In all networks, trust is a central concern for the operator. In order for the Docker ecosystem to function both within a protected LAN as well as untrusted WANs, such as the Internet, it’s critical to ensure the integrity and know the publisher of all data that resides on a given system for establishing provenance. DDC builds security directly into the platform with this latest release. In this case, via DDC integration with Docker Content Trust to enforce policy-based deployments in your cluster using image signatures.

GUI refresh


Docker has added more resources panes to ease the management of Docker swarms and legacy containers. As these clusters move from tens to hundreds and thousands of nodes, it’s essential to surface the data around orchestration. Accordingly, a number of features around container orchestration have made their way into this release. Here’s a snippet from Docker's site as to the new features:

  • Node management: the ability to add, remove, pause nodes and drain containers from the node. You can also manage labels and SAN (Subject Alternative Name) for certificates assigned to each node.
  • Tag metadata: within the image repository, DDC now displays additional metadata for each tag that’s pushed to the repository, to provide greater visibility of what’s happening and who’s pushing changes with each image.
  • Container health checks: introduced in Docker Engine 1.12, command line is available in the Docker Datacenter UI as part of the container details page.
  • Access control for networks: now networks can be assigned labels for granular levels of access control, just like services and containers.
  • DTR installer: the commands to deploy the Trusted Registry are now available from inside the UI so it’s easier than ever to get working as quickly as possible.
  • Expanded storage support for images: we’ve added and enhanced support for image storage including new support for Google Cloud Storage, S3 Compatible Object Storage (e.g. IBM Cleversafe) and enhanced configuration for NFS.

As you can tell from this blog post, this release focuses on security, orchestration and a refresh of usability. Here at Contino, we’re seeing clients leverage DDC in particular to bring more agility and control to the enterprise IT supply chain. As Docker evolves the DDC product in response to both competitors and customer needs, we expect the suite to grow in functionality. DDC deserves a first (or second!) look for those folks who want to leverage the ease and speed of the Docker ecosystem:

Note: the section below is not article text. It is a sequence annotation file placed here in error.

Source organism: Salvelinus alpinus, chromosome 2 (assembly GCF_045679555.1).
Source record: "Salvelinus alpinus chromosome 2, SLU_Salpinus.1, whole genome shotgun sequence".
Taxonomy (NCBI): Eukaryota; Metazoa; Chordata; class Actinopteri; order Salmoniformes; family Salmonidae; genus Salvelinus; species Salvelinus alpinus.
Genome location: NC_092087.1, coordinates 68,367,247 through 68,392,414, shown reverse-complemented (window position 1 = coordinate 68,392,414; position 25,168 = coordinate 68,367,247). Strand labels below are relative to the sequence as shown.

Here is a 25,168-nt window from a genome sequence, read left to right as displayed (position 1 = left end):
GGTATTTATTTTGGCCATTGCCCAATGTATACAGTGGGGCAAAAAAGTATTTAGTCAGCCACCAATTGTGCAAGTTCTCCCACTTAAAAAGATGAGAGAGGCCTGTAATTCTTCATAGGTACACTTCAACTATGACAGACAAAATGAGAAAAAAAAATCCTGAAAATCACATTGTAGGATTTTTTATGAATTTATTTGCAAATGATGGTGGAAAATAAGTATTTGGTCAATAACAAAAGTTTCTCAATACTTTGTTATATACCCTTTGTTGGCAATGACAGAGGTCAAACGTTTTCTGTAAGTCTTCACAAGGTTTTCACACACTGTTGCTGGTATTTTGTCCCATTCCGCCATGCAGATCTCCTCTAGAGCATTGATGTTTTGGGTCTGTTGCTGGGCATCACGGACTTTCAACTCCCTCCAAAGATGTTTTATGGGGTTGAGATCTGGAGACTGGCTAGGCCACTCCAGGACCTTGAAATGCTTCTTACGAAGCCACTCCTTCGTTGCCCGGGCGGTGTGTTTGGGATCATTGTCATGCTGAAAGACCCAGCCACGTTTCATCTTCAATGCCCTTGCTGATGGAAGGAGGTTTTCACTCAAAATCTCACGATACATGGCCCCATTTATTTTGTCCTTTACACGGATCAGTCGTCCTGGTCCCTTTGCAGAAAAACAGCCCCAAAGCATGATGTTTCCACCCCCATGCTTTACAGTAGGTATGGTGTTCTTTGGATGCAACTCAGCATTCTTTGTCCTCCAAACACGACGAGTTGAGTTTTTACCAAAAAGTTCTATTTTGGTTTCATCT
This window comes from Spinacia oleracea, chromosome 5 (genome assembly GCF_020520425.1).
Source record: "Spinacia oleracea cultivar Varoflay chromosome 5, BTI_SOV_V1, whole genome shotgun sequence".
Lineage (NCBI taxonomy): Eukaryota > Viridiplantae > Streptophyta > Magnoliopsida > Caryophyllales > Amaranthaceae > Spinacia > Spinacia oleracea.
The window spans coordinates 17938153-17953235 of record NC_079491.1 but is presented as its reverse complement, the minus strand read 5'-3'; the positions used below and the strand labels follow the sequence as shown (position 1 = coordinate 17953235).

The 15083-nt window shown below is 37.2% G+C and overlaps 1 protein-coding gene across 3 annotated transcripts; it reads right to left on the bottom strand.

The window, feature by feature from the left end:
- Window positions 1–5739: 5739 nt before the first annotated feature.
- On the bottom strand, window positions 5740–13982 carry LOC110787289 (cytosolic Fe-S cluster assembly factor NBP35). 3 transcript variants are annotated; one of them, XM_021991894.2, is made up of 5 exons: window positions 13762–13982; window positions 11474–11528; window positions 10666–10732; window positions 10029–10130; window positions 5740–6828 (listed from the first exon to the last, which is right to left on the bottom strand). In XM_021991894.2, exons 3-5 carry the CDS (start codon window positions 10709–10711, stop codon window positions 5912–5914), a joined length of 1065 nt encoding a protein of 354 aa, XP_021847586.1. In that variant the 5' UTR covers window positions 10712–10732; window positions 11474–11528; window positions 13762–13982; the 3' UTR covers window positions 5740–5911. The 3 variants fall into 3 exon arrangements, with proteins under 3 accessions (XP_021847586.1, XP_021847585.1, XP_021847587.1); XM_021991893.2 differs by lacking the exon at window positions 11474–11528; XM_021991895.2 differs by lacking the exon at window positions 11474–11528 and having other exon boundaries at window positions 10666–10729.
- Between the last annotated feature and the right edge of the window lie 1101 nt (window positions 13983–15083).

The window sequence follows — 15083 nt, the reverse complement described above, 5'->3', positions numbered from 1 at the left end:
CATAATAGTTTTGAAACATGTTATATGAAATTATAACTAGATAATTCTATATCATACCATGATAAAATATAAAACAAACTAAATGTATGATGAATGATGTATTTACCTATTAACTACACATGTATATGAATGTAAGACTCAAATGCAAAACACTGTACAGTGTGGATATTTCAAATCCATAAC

• Docker engine commercial support
  • Ease of deployment for medium-sized container fleets
  • User-friendly GUI
  • Familiarity with developers

If you’re interested in running through a demo of DDC, contact us here at Contino or give this lab a try. Either way is a great way to get started with enabling your diverse IT ecosystem to get started with containers, cloud, and DevOps practices.

Thanks for reading!



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  • Jesse White

    VP Consulting, Financial Services

    Jesse White is VP Consulting for Financial Services with more than 15 years of technology industry experience across financial services, healthcare, advertising, e-commerce, and IoT verticals. As a 10 year veteran of New York City’s vibrant “Silicon Alley”, he’s intimately familiar with delivering cloud solutions, effective team building, and Agile process adoption. As an early contributor to the Container ecosystem, he plays a foundational role in New York City’s open source community as founder of DockerNYC. Jesse has spent the last 5 years focusing on the intersection of automation, cloud computing, security and DevOps methodologies.